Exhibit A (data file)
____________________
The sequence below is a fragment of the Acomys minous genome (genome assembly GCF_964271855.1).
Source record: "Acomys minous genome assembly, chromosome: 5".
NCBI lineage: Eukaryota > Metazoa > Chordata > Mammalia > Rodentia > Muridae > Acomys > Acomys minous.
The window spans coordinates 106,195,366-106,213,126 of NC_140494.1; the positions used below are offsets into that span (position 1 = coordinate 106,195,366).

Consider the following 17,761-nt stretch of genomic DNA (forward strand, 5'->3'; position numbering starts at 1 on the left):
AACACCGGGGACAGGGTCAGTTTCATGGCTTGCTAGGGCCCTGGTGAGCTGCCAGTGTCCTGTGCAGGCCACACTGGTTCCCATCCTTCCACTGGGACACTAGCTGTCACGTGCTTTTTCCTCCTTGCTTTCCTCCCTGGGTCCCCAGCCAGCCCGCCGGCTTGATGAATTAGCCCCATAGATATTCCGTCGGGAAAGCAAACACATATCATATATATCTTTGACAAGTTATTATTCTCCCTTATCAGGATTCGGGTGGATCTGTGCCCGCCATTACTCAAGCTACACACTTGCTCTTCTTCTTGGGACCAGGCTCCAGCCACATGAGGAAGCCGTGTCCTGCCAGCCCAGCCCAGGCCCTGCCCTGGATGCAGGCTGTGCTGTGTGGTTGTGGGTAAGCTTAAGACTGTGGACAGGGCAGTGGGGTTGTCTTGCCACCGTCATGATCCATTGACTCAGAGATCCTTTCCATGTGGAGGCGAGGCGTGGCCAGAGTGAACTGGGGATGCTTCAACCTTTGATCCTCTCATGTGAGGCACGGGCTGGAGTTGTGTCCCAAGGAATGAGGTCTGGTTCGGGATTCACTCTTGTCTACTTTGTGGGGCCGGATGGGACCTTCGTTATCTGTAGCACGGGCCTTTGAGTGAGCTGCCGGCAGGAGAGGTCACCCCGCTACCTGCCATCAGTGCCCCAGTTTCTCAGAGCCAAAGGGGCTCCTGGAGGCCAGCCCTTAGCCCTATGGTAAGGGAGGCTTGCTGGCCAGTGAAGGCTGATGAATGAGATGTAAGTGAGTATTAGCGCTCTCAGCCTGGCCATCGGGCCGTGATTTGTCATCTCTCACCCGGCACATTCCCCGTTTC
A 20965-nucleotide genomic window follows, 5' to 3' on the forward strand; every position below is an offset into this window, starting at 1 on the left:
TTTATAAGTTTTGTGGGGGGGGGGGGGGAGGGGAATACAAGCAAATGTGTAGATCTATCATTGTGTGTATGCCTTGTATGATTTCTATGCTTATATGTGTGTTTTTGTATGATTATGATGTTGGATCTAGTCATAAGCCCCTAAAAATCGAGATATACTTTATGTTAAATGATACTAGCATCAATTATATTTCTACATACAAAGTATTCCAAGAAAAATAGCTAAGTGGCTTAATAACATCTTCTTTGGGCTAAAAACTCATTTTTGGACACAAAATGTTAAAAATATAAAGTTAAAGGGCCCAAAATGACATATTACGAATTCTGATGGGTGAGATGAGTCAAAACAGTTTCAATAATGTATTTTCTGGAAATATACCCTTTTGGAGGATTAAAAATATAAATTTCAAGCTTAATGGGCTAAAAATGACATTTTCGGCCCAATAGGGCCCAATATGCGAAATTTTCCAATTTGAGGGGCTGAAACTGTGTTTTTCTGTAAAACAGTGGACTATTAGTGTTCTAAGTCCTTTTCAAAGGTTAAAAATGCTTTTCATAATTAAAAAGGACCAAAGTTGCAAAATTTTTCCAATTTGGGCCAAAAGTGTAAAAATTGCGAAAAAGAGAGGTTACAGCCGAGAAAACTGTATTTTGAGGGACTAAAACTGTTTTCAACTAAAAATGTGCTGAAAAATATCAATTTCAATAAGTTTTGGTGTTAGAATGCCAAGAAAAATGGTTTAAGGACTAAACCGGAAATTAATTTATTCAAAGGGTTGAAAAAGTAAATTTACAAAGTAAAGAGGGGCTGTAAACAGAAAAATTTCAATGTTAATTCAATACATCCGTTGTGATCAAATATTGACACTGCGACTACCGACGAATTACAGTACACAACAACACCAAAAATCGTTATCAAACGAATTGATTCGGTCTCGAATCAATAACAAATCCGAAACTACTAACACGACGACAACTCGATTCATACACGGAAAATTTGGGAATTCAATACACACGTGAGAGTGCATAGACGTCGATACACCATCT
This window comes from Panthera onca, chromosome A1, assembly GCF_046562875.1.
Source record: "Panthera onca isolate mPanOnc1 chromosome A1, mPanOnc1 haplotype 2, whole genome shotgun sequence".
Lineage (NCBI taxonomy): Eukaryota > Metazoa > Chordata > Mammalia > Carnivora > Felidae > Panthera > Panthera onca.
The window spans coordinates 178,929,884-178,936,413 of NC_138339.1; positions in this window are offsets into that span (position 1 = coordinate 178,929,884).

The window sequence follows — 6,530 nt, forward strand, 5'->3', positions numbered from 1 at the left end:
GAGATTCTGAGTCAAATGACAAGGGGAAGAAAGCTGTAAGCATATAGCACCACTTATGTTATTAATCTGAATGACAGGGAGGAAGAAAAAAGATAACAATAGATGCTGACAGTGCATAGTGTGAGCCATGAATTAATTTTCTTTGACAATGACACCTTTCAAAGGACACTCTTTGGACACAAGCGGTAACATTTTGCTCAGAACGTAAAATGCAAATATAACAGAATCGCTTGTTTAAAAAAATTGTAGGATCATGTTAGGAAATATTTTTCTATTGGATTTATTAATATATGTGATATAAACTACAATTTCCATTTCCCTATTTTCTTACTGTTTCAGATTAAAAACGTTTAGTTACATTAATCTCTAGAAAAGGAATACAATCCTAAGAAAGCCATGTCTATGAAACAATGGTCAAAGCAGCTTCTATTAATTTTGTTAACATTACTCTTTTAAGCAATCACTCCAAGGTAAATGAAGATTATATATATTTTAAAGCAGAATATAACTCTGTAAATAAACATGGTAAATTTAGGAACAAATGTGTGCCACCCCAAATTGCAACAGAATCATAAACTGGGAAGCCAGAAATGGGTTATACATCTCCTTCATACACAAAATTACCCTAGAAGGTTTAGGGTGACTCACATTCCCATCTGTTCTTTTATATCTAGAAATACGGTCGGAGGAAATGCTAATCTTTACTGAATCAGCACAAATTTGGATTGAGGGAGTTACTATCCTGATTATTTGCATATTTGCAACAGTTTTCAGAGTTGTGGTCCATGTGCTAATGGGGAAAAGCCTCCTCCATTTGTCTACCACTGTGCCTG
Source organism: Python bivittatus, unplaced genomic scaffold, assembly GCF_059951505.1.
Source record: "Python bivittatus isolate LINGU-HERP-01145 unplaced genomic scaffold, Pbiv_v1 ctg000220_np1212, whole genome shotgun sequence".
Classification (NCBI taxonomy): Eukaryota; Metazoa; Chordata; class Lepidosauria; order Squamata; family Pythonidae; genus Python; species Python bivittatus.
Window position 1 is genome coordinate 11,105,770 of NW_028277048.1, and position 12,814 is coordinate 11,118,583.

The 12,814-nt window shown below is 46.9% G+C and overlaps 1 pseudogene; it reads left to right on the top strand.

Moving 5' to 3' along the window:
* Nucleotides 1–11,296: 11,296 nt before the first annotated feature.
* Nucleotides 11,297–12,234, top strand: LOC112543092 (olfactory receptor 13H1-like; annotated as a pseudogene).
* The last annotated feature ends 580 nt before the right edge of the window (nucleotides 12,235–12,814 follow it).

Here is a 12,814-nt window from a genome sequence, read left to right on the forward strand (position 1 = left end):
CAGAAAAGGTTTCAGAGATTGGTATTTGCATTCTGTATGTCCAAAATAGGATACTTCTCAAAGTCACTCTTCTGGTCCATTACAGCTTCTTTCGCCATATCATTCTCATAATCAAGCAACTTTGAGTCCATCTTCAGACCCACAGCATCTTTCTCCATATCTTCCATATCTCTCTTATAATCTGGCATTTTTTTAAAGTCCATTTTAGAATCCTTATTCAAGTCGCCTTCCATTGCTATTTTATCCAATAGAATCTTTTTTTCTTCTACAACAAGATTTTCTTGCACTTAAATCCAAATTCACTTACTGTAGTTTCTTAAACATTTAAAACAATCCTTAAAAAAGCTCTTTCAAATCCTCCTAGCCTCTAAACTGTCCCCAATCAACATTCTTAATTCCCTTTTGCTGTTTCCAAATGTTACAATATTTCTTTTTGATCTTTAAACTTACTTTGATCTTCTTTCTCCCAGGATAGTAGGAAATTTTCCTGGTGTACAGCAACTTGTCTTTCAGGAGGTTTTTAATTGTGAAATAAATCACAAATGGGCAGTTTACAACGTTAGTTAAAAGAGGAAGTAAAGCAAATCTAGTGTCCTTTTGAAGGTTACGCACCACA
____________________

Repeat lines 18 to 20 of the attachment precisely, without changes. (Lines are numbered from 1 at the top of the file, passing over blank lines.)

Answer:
Window position 1 is genome coordinate 11,105,770 of NW_028277048.1, and position 12,814 is coordinate 11,118,583.

The 12,814-nt window shown below is 46.9% G+C and overlaps 1 pseudogene; it reads left to right on the top strand.

Moving 5' to 3' along the window: